Hubby and I have been to Washington, D.C. many, many times. In fact, we met there 28 years ago! So when we had a day in DC to ourselves on our last trip, we wanted to see something we hadn’t seen before. We decided to go to the Holocaust Museum. Both of us love studying and understanding history, so while the subject matter was quite sobering, the little facts along the way were fascinating, even if in a horrifying way.
For instance, did you know that the Jewish population of Germany at the time of Hitler was .88%? That is opposed to say, Poland, whose Jewish population was close to 10%. So does that strike you as odd as it did me? I guess I always thought the German-Jewish situation more mirrored the Israelites in Egypt–that they were a growing population that the ruling class feared. But less than 1%? How did that pose any threat?
We were also mesmerized by the way differing points of view were systematically shut down by the Nazi government. If we learn anything from that dark history, we should learn that when the freedom of speech and the freedom of religion are threatened, the entire fabric of that society is at risk. If no differing points of view are allowed, someone is being persecuted.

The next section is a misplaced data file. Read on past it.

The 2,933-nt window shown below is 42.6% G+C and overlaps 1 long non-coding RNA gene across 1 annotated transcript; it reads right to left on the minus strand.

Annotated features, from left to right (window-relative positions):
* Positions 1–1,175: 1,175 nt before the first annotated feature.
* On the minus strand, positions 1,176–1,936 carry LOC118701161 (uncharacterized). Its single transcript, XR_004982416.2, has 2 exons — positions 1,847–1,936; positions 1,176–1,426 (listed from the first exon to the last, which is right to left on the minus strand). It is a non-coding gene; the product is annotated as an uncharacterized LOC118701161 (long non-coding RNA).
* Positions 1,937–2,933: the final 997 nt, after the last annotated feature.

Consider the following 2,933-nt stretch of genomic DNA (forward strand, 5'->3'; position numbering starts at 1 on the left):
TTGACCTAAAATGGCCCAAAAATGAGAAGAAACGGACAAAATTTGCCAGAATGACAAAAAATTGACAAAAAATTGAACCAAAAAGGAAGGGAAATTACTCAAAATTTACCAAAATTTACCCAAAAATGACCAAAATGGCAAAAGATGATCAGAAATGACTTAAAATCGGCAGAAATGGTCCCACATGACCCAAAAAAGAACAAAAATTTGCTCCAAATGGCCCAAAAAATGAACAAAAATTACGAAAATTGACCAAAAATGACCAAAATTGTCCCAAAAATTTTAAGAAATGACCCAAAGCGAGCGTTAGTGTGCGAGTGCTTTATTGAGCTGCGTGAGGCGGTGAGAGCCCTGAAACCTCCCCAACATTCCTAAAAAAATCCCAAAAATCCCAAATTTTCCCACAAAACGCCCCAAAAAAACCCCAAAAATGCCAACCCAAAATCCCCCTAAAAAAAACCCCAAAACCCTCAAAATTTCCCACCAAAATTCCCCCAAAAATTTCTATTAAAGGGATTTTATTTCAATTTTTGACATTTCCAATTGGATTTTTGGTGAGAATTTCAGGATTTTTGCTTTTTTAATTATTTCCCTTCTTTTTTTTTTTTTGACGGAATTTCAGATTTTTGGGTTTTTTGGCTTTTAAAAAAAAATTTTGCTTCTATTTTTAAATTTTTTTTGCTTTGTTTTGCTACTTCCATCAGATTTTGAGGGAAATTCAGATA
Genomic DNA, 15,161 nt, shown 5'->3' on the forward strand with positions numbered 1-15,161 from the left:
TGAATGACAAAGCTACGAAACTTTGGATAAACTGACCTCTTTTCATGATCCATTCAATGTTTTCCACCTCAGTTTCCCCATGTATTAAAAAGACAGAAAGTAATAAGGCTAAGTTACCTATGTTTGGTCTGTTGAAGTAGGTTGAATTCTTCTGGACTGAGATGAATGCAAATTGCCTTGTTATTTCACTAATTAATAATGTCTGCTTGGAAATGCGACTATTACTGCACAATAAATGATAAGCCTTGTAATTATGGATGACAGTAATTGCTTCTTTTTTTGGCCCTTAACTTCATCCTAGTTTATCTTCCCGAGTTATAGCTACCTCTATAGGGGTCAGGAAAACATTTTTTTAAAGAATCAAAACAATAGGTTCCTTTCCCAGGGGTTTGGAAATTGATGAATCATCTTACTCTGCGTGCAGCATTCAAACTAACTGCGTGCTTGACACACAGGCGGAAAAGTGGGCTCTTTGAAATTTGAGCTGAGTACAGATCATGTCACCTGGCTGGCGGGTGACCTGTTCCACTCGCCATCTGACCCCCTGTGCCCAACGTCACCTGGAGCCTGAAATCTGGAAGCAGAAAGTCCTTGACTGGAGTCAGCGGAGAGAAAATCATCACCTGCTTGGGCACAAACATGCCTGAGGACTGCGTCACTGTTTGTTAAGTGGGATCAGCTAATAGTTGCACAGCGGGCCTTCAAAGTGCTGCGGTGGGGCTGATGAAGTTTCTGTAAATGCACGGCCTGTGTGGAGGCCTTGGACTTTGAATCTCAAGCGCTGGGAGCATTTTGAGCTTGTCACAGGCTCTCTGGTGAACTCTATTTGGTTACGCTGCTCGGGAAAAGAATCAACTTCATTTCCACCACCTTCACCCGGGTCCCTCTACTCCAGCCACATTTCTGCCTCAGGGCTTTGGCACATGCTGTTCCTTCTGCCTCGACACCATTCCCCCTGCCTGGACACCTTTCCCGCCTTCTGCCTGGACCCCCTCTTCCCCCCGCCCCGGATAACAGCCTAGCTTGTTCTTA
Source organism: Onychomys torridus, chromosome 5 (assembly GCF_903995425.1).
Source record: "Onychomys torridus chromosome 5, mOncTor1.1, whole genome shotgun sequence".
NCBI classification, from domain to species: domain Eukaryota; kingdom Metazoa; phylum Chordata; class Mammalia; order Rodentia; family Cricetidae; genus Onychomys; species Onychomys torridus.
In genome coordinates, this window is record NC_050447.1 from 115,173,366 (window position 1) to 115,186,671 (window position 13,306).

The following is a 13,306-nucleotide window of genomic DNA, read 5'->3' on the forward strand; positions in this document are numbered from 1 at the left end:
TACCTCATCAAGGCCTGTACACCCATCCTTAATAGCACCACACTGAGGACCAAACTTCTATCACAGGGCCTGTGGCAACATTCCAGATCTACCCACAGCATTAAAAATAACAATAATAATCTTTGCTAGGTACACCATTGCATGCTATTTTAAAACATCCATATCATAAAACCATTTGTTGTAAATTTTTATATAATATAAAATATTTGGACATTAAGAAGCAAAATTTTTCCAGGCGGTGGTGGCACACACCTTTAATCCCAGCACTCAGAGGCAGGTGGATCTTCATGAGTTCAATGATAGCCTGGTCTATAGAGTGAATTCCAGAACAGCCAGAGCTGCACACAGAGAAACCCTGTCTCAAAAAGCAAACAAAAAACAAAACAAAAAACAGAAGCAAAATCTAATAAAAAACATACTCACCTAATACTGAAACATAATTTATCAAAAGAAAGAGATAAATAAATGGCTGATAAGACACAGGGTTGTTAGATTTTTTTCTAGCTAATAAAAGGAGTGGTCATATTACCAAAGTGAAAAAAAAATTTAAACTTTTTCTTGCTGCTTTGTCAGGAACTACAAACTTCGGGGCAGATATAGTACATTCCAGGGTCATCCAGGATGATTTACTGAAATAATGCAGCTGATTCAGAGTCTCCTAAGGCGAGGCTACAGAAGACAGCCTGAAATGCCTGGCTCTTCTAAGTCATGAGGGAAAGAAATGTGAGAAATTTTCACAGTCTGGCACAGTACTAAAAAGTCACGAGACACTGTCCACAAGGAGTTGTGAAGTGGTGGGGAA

Finally, we were captivated by the stories. So many stories. Stories of Jews and Christians and Muslims and intellectuals alike. Stories of victims and survivors. Stories of those who did the right thing instead of the prudent thing, often through the simple use of meager resources available to them and often at great personal cost to themselves.
When we left, I felt the heaviness of having peeked into the weeping heart of God at the evil people will do to one another. But I also left uplifted with hope, knowing that the love of God wasn’t absent even then. His love was manifest through people whose words and/or actions defied governmental authority and social pressure. People who found the demands of their conscience greater than those of external forces.
Oh, that we would give that love to one another when situations weren’t so dire. Oh, that we would look out for one another, sacrifice for one another as we walk through ordinary days without having to wait for extraordinary ones.